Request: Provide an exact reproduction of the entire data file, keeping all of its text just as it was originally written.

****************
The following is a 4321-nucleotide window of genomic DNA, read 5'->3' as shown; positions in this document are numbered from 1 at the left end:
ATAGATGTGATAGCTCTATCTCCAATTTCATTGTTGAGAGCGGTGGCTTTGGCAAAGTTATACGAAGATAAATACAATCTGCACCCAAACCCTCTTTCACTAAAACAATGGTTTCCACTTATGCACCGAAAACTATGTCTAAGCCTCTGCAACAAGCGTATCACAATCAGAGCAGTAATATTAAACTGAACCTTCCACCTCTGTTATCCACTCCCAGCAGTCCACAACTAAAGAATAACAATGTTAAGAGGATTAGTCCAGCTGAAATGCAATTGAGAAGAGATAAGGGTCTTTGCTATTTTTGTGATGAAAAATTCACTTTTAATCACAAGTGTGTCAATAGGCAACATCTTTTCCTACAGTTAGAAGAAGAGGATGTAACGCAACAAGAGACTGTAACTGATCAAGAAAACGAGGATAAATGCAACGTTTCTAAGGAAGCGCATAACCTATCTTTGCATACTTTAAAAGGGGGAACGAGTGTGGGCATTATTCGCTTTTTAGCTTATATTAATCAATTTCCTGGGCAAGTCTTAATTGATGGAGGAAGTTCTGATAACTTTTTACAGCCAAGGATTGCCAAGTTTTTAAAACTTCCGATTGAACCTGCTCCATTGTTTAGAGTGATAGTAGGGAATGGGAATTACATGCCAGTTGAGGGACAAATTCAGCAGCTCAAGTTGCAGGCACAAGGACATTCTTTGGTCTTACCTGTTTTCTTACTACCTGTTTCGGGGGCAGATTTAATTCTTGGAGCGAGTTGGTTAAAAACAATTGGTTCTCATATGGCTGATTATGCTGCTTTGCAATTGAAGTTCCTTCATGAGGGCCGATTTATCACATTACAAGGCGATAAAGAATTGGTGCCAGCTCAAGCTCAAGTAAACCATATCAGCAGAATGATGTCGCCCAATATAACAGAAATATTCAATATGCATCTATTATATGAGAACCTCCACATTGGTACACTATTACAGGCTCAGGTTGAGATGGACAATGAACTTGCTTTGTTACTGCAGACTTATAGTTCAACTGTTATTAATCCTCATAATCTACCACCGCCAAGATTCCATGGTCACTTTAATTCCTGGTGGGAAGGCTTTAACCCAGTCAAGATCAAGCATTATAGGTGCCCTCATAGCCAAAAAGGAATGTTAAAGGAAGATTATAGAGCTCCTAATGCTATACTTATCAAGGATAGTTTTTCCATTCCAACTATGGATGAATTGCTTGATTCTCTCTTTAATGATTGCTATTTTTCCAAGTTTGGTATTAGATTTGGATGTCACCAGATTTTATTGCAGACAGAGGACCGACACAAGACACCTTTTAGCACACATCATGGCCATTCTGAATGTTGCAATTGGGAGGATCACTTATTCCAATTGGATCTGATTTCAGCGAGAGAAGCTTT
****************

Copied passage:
The following is a 4321-nucleotide window of genomic DNA, read 5'->3' as shown; positions in this document are numbered from 1 at the left end:
ATAGATGTGATAGCTCTATCTCCAATTTCATTGTTGAGAGCGGTGGCTTTGGCAAAGTTATACGAAGATAAATACAATCTGCACCCAAACCCTCTTTCACTAAAACAATGGTTTCCACTTATGCACCGAAAACTATGTCTAAGCCTCTGCAACAAGCGTATCACAATCAGAGCAGTAATATTAAACTGAACCTTCCACCTCTGTTATCCACTCCCAGCAGTCCACAACTAAAGAATAACAATGTTAAGAGGATTAGTCCAGCTGAAATGCAATTGAGAAGAGATAAGGGTCTTTGCTATTTTTGTGATGAAAAATTCACTTTTAATCACAAGTGTGTCAATAGGCAACATCTTTTCCTACAGTTAGAAGAAGAGGATGTAACGCAACAAGAGACTGTAACTGATCAAGAAAACGAGGATAAATGCAACGTTTCTAAGGAAGCGCATAACCTATCTTTGCATACTTTAAAAGGGGGAACGAGTGTGGGCATTATTCGCTTTTTAGCTTATATTAATCAATTTCCTGGGCAAGTCTTAATTGATGGAGGAAGTTCTGATAACTTTTTACAGCCAAGGATTGCCAAGTTTTTAAAACTTCCGATTGAACCTGCTCCATTGTTTAGAGTGATAGTAGGGAATGGGAATTACATGCCAGTTGAGGGACAAATTCAGCAGCTCAAGTTGCAGGCACAAGGACATTCTTTGGTCTTACCTGTTTTCTTACTACCTGTTTCGGGGGCAGATTTAATTCTTGGAGCGAGTTGGTTAAAAACAATTGGTTCTCATATGGCTGATTATGCTGCTTTGCAATTGAAGTTCCTTCATGAGGGCCGATTTATCACATTACAAGGCGATAAAGAATTGGTGCCAGCTCAAGCTCAAGTAAACCATATCAGCAGAATGATGTCGCCCAATATAACAGAAATATTCAATATGCATCTATTATATGAGAACCTCCACATTGGTACACTATTACAGGCTCAGGTTGAGATGGACAATGAACTTGCTTTGTTACTGCAGACTTATAGTTCAACTGTTATTAATCCTCATAATCTACCACCGCCAAGATTCCATGGTCACTTTAATTCCTGGTGGGAAGGCTTTAACCCAGTCAAGATCAAGCATTATAGGTGCCCTCATAGCCAAAAAGGAATGTTAAAGGAAGATTATAGAGCTCCTAATGCTATACTTATCAAGGATAGTTTTTCCATTCCAACTATGGATGAATTGCTTGATTCTCTCTTTAATGATTGCTATTTTTCCAAGTTTGGTATTAGATTTGGATGTCACCAGATTTTATTGCAGACAGAGGACCGACACAAGACACCTTTTAGCACACATCATGGCCATTCTGAATGTTGCAATTGGGAGGATCACTTATTCCAATTGGATCTGATTTCAGCGAGAGAAGCTTT